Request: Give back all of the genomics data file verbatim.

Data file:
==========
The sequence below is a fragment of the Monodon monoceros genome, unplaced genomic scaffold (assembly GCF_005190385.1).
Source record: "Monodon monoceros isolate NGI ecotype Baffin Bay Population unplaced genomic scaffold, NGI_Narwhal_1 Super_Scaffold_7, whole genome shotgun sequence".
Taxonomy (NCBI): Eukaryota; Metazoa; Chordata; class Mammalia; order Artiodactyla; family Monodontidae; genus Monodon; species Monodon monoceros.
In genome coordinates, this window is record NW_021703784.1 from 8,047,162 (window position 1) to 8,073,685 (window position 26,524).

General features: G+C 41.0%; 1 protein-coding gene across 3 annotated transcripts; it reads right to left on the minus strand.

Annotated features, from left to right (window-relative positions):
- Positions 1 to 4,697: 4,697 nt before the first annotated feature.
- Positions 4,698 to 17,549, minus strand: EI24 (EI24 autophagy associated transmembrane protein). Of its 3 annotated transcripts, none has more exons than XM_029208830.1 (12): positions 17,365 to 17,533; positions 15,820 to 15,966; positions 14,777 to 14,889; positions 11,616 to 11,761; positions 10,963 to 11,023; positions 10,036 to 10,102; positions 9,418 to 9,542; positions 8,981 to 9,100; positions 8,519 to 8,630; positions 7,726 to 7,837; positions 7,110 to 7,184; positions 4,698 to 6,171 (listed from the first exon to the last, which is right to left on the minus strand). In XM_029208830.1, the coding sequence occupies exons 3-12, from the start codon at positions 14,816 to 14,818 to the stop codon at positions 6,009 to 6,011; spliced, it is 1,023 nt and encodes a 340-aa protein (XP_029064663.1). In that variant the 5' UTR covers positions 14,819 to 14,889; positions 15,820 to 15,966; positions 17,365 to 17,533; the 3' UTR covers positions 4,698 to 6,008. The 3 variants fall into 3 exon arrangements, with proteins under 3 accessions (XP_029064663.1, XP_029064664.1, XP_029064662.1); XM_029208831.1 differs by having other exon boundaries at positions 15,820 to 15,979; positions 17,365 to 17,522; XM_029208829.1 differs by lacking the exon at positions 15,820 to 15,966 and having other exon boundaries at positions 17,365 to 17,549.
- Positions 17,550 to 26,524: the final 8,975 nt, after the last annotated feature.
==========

The sequence below is a fragment of the Monodon monoceros genome, unplaced genomic scaffold (assembly GCF_005190385.1).
Source record: "Monodon monoceros isolate NGI ecotype Baffin Bay Population unplaced genomic scaffold, NGI_Narwhal_1 Super_Scaffold_7, whole genome shotgun sequence".
Taxonomy (NCBI): Eukaryota; Metazoa; Chordata; class Mammalia; order Artiodactyla; family Monodontidae; genus Monodon; species Monodon monoceros.
In genome coordinates, this window is record NW_021703784.1 from 8,047,162 (window position 1) to 8,073,685 (window position 26,524).

General features: G+C 41.0%; 1 protein-coding gene across 3 annotated transcripts; it reads right to left on the minus strand.

Annotated features, from left to right (window-relative positions):
- Positions 1 to 4,697: 4,697 nt before the first annotated feature.
- Positions 4,698 to 17,549, minus strand: EI24 (EI24 autophagy associated transmembrane protein). Of its 3 annotated transcripts, none has more exons than XM_029208830.1 (12): positions 17,365 to 17,533; positions 15,820 to 15,966; positions 14,777 to 14,889; positions 11,616 to 11,761; positions 10,963 to 11,023; positions 10,036 to 10,102; positions 9,418 to 9,542; positions 8,981 to 9,100; positions 8,519 to 8,630; positions 7,726 to 7,837; positions 7,110 to 7,184; positions 4,698 to 6,171 (listed from the first exon to the last, which is right to left on the minus strand). In XM_029208830.1, the coding sequence occupies exons 3-12, from the start codon at positions 14,816 to 14,818 to the stop codon at positions 6,009 to 6,011; spliced, it is 1,023 nt and encodes a 340-aa protein (XP_029064663.1). In that variant the 5' UTR covers positions 14,819 to 14,889; positions 15,820 to 15,966; positions 17,365 to 17,533; the 3' UTR covers positions 4,698 to 6,008. The 3 variants fall into 3 exon arrangements, with proteins under 3 accessions (XP_029064663.1, XP_029064664.1, XP_029064662.1); XM_029208831.1 differs by having other exon boundaries at positions 15,820 to 15,979; positions 17,365 to 17,522; XM_029208829.1 differs by lacking the exon at positions 15,820 to 15,966 and having other exon boundaries at positions 17,365 to 17,549.
- Positions 17,550 to 26,524: the final 8,975 nt, after the last annotated feature.